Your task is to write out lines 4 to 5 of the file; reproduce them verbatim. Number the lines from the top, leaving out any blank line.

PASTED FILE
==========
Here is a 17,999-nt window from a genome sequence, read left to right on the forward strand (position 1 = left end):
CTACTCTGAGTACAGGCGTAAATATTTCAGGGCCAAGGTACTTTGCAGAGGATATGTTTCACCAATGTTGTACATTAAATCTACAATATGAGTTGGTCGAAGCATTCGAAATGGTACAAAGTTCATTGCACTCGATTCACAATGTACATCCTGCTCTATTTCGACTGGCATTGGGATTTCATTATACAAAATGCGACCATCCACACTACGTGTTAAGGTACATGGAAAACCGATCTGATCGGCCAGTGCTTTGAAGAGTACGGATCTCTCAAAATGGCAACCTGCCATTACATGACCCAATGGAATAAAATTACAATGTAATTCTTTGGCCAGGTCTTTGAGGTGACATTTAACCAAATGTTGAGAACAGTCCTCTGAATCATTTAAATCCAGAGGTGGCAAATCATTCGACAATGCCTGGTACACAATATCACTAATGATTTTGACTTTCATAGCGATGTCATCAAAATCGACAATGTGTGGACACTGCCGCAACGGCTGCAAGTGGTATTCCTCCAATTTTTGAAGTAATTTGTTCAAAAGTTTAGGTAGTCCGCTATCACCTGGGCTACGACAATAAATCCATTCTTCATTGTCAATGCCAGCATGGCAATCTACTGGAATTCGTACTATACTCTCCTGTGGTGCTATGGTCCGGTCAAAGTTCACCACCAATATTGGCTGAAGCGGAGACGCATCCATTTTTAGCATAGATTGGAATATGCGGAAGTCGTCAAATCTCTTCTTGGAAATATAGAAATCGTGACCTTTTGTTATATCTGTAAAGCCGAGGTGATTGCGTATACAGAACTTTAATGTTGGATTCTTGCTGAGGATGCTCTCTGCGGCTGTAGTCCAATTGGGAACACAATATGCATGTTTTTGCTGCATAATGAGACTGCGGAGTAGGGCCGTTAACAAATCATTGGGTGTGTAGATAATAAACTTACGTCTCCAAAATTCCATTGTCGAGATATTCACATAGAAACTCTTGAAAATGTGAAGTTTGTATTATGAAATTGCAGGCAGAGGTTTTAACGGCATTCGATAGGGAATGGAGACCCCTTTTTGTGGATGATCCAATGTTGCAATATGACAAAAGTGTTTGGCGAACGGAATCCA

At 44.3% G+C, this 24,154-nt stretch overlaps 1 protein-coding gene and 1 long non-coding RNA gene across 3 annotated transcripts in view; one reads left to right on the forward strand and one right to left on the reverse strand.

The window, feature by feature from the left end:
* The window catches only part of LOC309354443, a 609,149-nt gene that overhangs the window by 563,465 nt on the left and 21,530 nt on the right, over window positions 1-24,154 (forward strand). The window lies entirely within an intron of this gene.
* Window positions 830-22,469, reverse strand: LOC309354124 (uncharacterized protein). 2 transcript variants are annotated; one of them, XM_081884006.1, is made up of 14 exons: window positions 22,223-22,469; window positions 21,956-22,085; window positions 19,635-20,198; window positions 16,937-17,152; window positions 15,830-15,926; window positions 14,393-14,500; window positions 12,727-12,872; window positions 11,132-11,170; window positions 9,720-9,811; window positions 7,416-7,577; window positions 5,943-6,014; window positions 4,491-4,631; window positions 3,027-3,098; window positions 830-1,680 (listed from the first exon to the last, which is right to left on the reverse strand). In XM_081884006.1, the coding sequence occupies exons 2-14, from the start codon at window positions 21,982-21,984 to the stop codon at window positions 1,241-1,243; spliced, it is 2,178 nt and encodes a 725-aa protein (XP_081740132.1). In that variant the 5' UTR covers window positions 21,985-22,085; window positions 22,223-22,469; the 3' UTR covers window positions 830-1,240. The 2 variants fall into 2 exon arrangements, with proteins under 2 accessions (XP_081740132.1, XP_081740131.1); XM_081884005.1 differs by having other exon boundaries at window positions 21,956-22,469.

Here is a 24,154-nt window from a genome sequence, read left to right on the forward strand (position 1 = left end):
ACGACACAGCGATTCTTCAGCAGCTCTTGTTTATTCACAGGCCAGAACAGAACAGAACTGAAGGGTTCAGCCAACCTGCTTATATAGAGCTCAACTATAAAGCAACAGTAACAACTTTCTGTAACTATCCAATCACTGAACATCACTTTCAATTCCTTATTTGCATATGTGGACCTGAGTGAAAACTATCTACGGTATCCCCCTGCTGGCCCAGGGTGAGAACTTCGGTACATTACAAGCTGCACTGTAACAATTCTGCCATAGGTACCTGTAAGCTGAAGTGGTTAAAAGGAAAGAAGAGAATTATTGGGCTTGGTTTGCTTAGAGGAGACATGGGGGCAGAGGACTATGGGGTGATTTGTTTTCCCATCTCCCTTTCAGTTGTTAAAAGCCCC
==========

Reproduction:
The window, feature by feature from the left end:
* The window catches only part of LOC309354443, a 609,149-nt gene that overhangs the window by 563,465 nt on the left and 21,530 nt on the right, over window positions 1-24,154 (forward strand). The window lies entirely within an intron of this gene.